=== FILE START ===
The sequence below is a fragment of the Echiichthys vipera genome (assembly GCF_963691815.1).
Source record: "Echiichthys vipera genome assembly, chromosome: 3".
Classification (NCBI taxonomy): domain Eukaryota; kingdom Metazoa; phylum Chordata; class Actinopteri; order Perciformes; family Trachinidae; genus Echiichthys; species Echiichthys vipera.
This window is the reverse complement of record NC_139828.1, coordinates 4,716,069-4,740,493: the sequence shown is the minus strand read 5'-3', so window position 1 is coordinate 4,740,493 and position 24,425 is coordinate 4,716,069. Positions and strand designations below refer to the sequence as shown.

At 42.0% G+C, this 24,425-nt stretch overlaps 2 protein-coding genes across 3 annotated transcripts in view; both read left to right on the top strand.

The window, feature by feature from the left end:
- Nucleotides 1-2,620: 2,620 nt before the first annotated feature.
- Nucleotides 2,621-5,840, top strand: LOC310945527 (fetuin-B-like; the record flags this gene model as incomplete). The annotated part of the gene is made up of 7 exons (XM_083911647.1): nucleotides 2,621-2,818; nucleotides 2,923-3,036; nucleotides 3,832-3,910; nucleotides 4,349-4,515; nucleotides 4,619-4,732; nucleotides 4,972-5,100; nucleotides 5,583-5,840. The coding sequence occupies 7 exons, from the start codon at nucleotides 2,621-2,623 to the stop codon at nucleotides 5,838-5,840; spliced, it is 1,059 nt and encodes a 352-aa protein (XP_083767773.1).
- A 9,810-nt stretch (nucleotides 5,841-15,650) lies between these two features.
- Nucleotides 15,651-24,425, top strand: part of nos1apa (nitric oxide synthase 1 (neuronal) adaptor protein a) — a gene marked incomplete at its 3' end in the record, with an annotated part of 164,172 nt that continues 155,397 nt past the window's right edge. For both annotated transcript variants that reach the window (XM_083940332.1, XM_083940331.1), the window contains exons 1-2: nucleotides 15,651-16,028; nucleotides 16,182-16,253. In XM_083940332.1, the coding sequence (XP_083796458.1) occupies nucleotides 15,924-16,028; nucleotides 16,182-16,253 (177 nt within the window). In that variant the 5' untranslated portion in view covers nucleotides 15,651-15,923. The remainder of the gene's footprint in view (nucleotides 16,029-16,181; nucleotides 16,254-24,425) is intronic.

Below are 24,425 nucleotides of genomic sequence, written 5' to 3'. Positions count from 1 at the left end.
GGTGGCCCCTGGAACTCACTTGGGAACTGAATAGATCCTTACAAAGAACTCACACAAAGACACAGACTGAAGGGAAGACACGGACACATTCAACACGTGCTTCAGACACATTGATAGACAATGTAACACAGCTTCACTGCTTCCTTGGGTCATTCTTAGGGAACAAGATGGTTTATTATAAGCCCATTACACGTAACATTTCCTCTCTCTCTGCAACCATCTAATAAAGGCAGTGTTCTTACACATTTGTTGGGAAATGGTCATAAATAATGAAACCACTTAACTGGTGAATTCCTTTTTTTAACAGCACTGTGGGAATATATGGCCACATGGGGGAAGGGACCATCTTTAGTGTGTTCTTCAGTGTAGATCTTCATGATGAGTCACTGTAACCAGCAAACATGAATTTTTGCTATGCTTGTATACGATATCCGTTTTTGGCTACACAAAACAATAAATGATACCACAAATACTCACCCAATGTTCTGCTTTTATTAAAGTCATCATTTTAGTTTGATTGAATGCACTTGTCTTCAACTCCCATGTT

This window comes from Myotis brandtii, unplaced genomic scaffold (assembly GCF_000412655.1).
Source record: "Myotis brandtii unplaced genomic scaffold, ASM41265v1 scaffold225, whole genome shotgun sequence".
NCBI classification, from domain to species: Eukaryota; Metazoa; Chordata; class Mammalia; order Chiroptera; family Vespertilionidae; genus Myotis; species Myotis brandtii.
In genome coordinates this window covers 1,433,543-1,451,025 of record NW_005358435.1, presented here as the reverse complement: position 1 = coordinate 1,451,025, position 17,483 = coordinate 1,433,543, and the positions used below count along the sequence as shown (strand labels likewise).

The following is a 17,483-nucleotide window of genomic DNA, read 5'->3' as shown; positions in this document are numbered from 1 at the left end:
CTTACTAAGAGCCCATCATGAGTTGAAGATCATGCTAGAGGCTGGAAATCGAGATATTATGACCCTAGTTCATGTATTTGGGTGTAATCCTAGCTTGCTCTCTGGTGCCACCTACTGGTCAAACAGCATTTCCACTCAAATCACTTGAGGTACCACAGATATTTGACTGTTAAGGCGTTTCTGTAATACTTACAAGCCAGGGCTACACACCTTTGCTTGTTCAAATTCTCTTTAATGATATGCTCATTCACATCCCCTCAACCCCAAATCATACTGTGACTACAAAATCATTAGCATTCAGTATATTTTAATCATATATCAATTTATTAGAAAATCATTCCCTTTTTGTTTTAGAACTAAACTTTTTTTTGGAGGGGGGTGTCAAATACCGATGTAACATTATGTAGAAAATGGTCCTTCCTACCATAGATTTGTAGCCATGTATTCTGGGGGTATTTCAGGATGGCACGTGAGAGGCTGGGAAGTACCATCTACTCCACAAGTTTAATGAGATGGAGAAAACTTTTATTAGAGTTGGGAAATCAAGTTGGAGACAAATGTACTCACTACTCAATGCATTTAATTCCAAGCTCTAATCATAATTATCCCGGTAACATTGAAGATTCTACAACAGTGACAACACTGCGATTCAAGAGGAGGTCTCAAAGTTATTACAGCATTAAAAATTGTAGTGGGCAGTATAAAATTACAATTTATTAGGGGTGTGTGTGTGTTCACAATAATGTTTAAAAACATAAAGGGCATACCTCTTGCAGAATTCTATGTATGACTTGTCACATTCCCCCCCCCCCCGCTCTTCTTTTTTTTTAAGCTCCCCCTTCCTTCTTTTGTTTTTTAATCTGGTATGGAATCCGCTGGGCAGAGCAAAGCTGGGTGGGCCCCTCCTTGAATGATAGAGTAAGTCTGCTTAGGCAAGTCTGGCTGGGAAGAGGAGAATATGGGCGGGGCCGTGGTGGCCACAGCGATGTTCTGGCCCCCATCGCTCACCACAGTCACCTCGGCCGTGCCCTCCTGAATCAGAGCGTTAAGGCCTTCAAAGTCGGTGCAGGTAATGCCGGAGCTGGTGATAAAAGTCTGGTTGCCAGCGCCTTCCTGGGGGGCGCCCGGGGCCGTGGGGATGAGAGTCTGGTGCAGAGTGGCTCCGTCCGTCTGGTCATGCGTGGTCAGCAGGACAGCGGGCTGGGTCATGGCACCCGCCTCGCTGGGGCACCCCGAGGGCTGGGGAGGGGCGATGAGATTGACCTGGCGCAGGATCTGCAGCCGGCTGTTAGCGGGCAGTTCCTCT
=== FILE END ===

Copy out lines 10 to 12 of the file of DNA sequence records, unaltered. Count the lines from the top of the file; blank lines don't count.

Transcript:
- Nucleotides 15,651-24,425, top strand: part of nos1apa (nitric oxide synthase 1 (neuronal) adaptor protein a) — a gene marked incomplete at its 3' end in the record, with an annotated part of 164,172 nt that continues 155,397 nt past the window's right edge. For both annotated transcript variants that reach the window (XM_083940332.1, XM_083940331.1), the window contains exons 1-2: nucleotides 15,651-16,028; nucleotides 16,182-16,253. In XM_083940332.1, the coding sequence (XP_083796458.1) occupies nucleotides 15,924-16,028; nucleotides 16,182-16,253 (177 nt within the window). In that variant the 5' untranslated portion in view covers nucleotides 15,651-15,923. The remainder of the gene's footprint in view (nucleotides 16,029-16,181; nucleotides 16,254-24,425) is intronic.

Below are 24,425 nucleotides of genomic sequence, written 5' to 3'. Positions count from 1 at the left end.
GGTGGCCCCTGGAACTCACTTGGGAACTGAATAGATCCTTACAAAGAACTCACACAAAGACACAGACTGAAGGGAAGACACGGACACATTCAACACGTGCTTCAGACACATTGATAGACAATGTAACACAGCTTCACTGCTTCCTTGGGTCATTCTTAGGGAACAAGATGGTTTATTATAAGCCCATTACACGTAACATTTCCTCTCTCTCTGCAACCATCTAATAAAGGCAGTGTTCTTACACATTTGTTGGGAAATGGTCATAAATAATGAAACCACTTAACTGGTGAATTCCTTTTTTTAACAGCACTGTGGGAATATATGGCCACATGGGGGAAGGGACCATCTTTAGTGTGTTCTTCAGTGTAGATCTTCATGATGAGTCACTGTAACCAGCAAACATGAATTTTTGCTATGCTTGTATACGATATCCGTTTTTGGCTACACAAAACAATAAATGATACCACAAATACTCACCCAATGTTCTGCTTTTATTAAAGTCATCATTTTAGTTTGATTGAATGCACTTGTCTTCAACTCCCATGTT